- Actual Cost (AC): Also known as Actual Cost of Work Performed (ACWP), Actual Cost is the real amount that has been spent on the task. It should include any item of expense that was necessary to complete the task even if it is not easily defined, like worker benefits. It should include labor, materials, equipment, subcontractors and other fixed expenses.
For example, if the actual cost is $200 for software subscriptions and $1,000 for labor, AC = $200 + $1,000 = $1,200.
Earned Value Example
This example will walk you through a basic earned value calculation for a hypothetical project with two tasks.
Before we start, the baseline developed during project planning is:
|ID||Task||Start date||End Date||Budget|
|100||Set up Database||Mar. 1||Mar. 10||$10,000|
|200||Enter Data||Mar. 5||Mar. 15||$30,000|
Let’s say it’s Mar. 11. Determine the Planned Value, Earned Value, and Actual Cost for the Project.
Step 1: Determine Planned Value (PV)
- Task 100 should be complete. PV = $10,000.
- Task 200 should be 60% complete, because it’s Mar. 11 and the task goes from Mar. 5 to Mar. 15. Therefore, PV = 60% x $30,000 = $18,000.
We will add a column called ‘PV’ to the table.
|ID||Task||Start date||End Date||Budget||PV|
|100||Set up Database||Mar. 1||Mar. 10||$10,000||$10,000|
|200||Enter Data||Mar. 5||Mar. 20||$30,000||$18,000|
Step 2: Determine Earned Value (EV)
Please note, the determination of PV, above, is derived from the Percent Complete (Planned), which is different than Percent Complete (Actual). Since this is not a real project we will have to make an assumption for Percent Complete (Actual). Let’s say the tasks are 75% and 50% complete, respectively.
- Task 100 is 75% complete, therefore EV = 75% x $10,000 = $7,500.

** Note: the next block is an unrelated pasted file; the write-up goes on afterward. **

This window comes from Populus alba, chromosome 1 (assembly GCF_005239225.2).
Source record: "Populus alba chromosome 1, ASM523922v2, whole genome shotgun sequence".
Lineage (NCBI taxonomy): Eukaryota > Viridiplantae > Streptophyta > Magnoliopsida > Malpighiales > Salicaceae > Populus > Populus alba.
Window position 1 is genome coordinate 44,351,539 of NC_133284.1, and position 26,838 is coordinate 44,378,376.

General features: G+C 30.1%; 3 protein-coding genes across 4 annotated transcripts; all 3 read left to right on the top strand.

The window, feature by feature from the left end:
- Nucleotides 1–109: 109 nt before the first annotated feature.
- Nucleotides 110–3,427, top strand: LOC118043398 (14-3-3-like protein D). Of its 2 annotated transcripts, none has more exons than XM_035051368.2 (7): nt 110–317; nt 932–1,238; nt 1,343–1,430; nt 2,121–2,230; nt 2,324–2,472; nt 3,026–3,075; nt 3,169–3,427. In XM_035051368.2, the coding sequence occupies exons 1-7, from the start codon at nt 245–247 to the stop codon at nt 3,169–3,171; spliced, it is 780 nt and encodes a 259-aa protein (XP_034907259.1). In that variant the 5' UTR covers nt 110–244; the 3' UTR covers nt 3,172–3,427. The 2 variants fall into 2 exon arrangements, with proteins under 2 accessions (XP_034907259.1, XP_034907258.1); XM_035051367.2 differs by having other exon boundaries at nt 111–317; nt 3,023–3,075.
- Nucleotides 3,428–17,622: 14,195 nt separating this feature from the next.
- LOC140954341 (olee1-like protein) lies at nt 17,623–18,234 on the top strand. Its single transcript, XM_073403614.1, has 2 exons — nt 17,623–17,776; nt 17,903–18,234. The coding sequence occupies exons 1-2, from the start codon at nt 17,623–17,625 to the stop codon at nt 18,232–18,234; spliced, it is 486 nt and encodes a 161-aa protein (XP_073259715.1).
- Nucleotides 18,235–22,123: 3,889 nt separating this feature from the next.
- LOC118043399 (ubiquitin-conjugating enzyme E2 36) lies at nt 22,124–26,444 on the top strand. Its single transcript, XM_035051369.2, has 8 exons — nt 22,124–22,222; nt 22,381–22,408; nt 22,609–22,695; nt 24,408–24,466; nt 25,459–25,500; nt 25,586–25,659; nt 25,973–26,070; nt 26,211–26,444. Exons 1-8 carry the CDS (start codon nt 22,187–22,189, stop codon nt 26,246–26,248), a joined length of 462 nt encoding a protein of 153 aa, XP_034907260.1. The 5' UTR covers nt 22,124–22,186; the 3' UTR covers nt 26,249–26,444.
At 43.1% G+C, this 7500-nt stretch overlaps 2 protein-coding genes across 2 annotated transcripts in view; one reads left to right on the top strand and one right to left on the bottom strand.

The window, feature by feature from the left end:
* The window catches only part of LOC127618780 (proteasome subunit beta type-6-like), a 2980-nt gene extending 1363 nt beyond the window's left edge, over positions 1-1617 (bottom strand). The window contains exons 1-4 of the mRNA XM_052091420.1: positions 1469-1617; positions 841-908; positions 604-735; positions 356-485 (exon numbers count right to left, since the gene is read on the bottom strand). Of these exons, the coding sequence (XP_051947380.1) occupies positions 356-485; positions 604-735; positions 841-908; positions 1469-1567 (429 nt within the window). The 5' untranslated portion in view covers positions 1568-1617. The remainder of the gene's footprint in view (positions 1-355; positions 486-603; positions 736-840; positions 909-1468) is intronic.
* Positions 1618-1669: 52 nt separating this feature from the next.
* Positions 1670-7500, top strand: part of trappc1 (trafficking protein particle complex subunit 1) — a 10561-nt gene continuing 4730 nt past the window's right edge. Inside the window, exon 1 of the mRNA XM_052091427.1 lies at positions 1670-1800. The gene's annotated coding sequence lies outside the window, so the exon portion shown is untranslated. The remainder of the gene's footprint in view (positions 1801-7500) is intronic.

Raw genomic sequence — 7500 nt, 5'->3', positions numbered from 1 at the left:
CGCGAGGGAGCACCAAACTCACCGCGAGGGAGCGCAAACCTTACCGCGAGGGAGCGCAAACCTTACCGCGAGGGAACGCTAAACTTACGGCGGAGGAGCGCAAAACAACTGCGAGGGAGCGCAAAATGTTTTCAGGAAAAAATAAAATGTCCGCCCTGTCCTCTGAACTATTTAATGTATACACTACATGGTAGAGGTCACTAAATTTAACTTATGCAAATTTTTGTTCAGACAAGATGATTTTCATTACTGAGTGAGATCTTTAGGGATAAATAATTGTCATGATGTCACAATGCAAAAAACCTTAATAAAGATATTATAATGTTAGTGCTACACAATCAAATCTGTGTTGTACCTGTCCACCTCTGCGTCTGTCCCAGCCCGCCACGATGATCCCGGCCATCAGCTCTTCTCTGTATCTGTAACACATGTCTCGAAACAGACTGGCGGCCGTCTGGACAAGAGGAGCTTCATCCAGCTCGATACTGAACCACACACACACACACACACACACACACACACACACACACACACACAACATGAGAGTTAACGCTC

- Task 200 is 50% complete, therefore EV = 50% x $30,000 = $15,000.
Next we will add a column called EV.
|ID||Task||Start date||End Date||Budget||PV||EV|
|100||Set up Database||Mar. 1||Mar. 10||$10,000||$10,000||$7,500|
|200||Enter Data||Mar. 5||Mar. 20||$30,000||$18,000||$15,000|
Step 3: Determine Actual Cost (AC)
Since this is a fictional project we will have to make another assumption.
- Task 100’s actual cost is $12,000.
- Task 200’s actual cost is $13,000.
Next we will add a column called AC.
|ID||Task||Start date||End Date||Budget||PV||EV||AC|
|100||Set up Database||Mar. 1||Mar. 10||$10,000||$10,000||$7,500||$12,000|
|200||Enter Data||Mar. 5||Mar. 20||$30,000||$18,000||$15,000||$13,000|
Step 4: Determine Schedule Variance (SV) and Schedule Performance Index (SPI)
SV = EV – PV.
SPI = EV / PV.
|ID||Task||Start date||End Date||Budget||PV||EV||AC||SV||SPI|
|100||Set up Database||Mar. 1||Mar. 10||$10,000||$10,000||$7,500||$12,000||-$2,500||0.75|
|200||Enter Data||Mar. 5||Mar. 20||$30,000||$18,000||$15,000||$13,000||-$3,000||0.83|
The project is behind schedule because SV is negative. Both tasks are behind schedule because their SV’s are negative. The project is behind schedule by $5,500 (out of the total project $40,000) which seems significant, and the SPI of 0.81 says that the project should have accomplished 19% more than it actually has at this point. Clearly this project manager has work to do if this project is to finish on time.
Step 5: Determine Cost Variance (CV) and Cost Performance Index (CPI)
CV = EV – AC.
CPI = EV / AC.
|ID||Task||Start date||End Date||Budget||PV||EV||AC||CV||CPI|
|100||Set up Database||Mar. 1||Mar. 10||$10,000||$10,000||$7,500||$12,000||-$4,500||0.63|
|200||Enter Data||Mar. 5||Mar. 20||$30,000||$18,000||$15,000||$13,000||$2,000||1.15|
On the cost side, one task is over budget and one is under budget. But the total CV is negative therefore the project is over budget. The CPI of 0.90 means the project has spent 10% more than it should have at this point.
Although the project has both cost and schedule problems, the cost problems are not nearly as significant.